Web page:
Best of America

These Iconic American Landmarks Almost Had Completely Different Looks

America’s iconic places went through quite a few phases before they became the ones you know and love. Buckle up for a sightseeing tour of five first drafts of history.

The Other Half of Mount Rushmore

Courtesy Library of congressAs you can see from sculptor Gutzon Borglum’s model of Mount Rushmore (above), the carving crew made a few concessions during the monument’s 14-year construction. Time, money, and areas of impenetrable rock prohibited the team from finishing the full head-to-waist sculptures Borglum had planned—Lincoln never even got ears. Still more trouble came when weak rock quality forced the presidents’ relocation to a different part of the rock face than originally planned, leaving no room for what would have been Lincoln’s neighbor and Borglum’s pièce de résistance: a monstrous 80-by-120-foot tablet in the shape of the Louisiana Purchase, inscribed with the nine most important moments from 1776 to 1906 (that is, from Washington to Roosevelt). Some things are better left uncarved. Bet you didn’t know these other wacky facts about Washington D.C.

Full of Hot Air

Keith De Lellis, NYThe spire atop New York’s Empire State Building was not built solely as a hangout for King Kong; it was originally pitched as a zeppelin dock. In 1929, investors announced that the already 1,050-foot-tall tower would soon add a 200-foot “mooring mast” for tethering luxury dirigibles after trans­atlantic flights (as imagined in this doctored promo photo from 1931). While this was likely all a big stunt to one-up the nearby Chrysler building, one airship reportedly did secure itself to the mast but promptly fled after three minutes in the turbulent 40-mile-per-hour winds above the tower. The spire is still called a mooring mast today, but what would’ve been the docking level is now the 103rd floor observatory, open only to maintenance staff and celebrities. (Here’s why July 2nd is America’s real Independence Day.)

Hail, Emperor Washington

Courtesy Library of CongressApproved in 1845, Robert Mills’s original design for the Washington Monument was a temple fit for a caesar. A flat-topped obelisk, a ring of grand Romanesque columns, and a huge statue of George Washington driving a horse-drawn chariot seemed like fitting tributes to ­America’s first president—until 1854, when the money (and later the marble) ran dry. Construction halted for decades; when Mark Twain visited in 1868, he likened the barely started obelisk to an “ungainly old chimney” and demanded it be finished or torn down outright. Work finally resumed in 1879, but Congress decided not to trifle with Mills’s lofty temple or statue. Instead, they’d finish the obelisk and call it a day—a plan that Mills thought would make the memorial look like a big “stalk of asparagus.” Vegetable or no, when the obelisk was finally capped at 555 feet in 1884, it became the tallest structure in the world.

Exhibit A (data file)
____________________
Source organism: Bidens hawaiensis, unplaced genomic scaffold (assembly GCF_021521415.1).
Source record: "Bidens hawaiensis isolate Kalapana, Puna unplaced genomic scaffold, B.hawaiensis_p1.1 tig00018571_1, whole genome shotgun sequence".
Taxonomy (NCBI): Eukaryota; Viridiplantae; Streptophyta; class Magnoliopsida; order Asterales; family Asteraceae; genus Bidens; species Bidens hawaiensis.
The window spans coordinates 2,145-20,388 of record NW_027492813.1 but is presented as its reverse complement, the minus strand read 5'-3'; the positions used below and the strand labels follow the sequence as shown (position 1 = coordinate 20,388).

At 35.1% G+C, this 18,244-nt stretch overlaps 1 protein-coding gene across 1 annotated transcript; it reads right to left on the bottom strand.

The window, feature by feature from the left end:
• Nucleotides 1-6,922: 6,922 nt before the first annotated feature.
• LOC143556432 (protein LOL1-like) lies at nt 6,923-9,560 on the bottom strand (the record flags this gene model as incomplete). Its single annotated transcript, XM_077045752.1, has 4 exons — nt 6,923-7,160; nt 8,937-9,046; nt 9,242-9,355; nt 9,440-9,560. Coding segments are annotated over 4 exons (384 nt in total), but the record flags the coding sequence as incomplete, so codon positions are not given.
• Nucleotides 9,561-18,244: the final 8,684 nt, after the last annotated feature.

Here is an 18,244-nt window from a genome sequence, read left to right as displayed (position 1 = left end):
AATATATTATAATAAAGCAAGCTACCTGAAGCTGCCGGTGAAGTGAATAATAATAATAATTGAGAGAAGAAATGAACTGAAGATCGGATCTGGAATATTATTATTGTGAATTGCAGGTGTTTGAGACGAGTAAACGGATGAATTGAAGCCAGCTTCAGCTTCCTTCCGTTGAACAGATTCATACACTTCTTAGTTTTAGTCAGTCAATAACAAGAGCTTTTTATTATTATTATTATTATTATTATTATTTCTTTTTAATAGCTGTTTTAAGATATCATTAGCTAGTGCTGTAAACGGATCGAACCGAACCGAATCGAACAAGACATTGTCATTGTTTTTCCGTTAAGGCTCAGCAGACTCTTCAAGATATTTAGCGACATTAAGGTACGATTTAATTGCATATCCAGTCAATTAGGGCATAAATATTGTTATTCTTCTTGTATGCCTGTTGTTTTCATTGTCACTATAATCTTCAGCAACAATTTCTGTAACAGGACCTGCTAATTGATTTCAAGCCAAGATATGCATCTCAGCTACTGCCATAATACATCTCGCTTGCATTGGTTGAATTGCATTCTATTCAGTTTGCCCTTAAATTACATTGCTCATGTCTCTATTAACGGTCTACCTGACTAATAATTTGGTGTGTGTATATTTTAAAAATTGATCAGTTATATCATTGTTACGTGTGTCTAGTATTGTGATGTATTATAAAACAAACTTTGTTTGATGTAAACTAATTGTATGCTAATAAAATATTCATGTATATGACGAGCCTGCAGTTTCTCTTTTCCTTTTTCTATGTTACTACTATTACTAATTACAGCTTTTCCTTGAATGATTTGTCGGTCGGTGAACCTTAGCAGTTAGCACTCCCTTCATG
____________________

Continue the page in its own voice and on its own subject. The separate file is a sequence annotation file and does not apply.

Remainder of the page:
Fourscore and 170 Steps to Go

Courtesy national archives and records administrationCongress took another shot at memorializing a president in 1911, approving $2 million (more than $49.5 million in today’s money) for a monument to ­Abraham Lincoln. The final contending designs, submitted by rival architects John Russell Pope and Henry Bacon, were fittingly extravagant. Pope’s sketches evoked the ancient: Imagine an Egyptian pyramid, a Mesopotamian ziggurat (shown above), or a lofty Mayan temple burning an eternal flame. One concept drawing showed a replica of the Roman Parthenon standing high atop 250 feet of stairs. Today’s tourists should rejoice that Pope’s stairway to heaven lost the commission to Bacon’s more reined-in neoclassical temple—and that they need to climb only 58 steps to get from the memorial plaza to Lincoln’s feet. We bet you never noticed that there’s a typo in the Lincoln Memorial.

A Bridge Too Far—and Too “Ugly”

Courtesy The Golden Gate Bridge, Highway and Transportation District The Golden Gate Strait didn’t want a bridge. Violent tides, regular blinding fogs, ferocious winds, and a reach of water more than one mile wide and 300 feet deep all made this evident. Still, San Francisco needed a connection to the other side of the mainland, and engineer Joseph Strauss didn’t let the elements shake his ambition. In 1921, Strauss submitted a design for a hybrid cantilever-­suspension bridge (seen here) and rallied much political and financial support, despite a local paper’s contention that his bridge was, frankly, “ugly.” Strauss brushed it off. But as planning progressed, his hybrid design also proved structurally inefficient. By 1930, the “ugly” hybrid was replaced with a pure suspension bridge developed by Strauss Engineering Corporation’s vice president, Charles A. Ellis. We’re not saying Strauss was jealous, but Ellis was inexplicably fired during a vacation in 1931, two years before construction on his now-famous bridge began.

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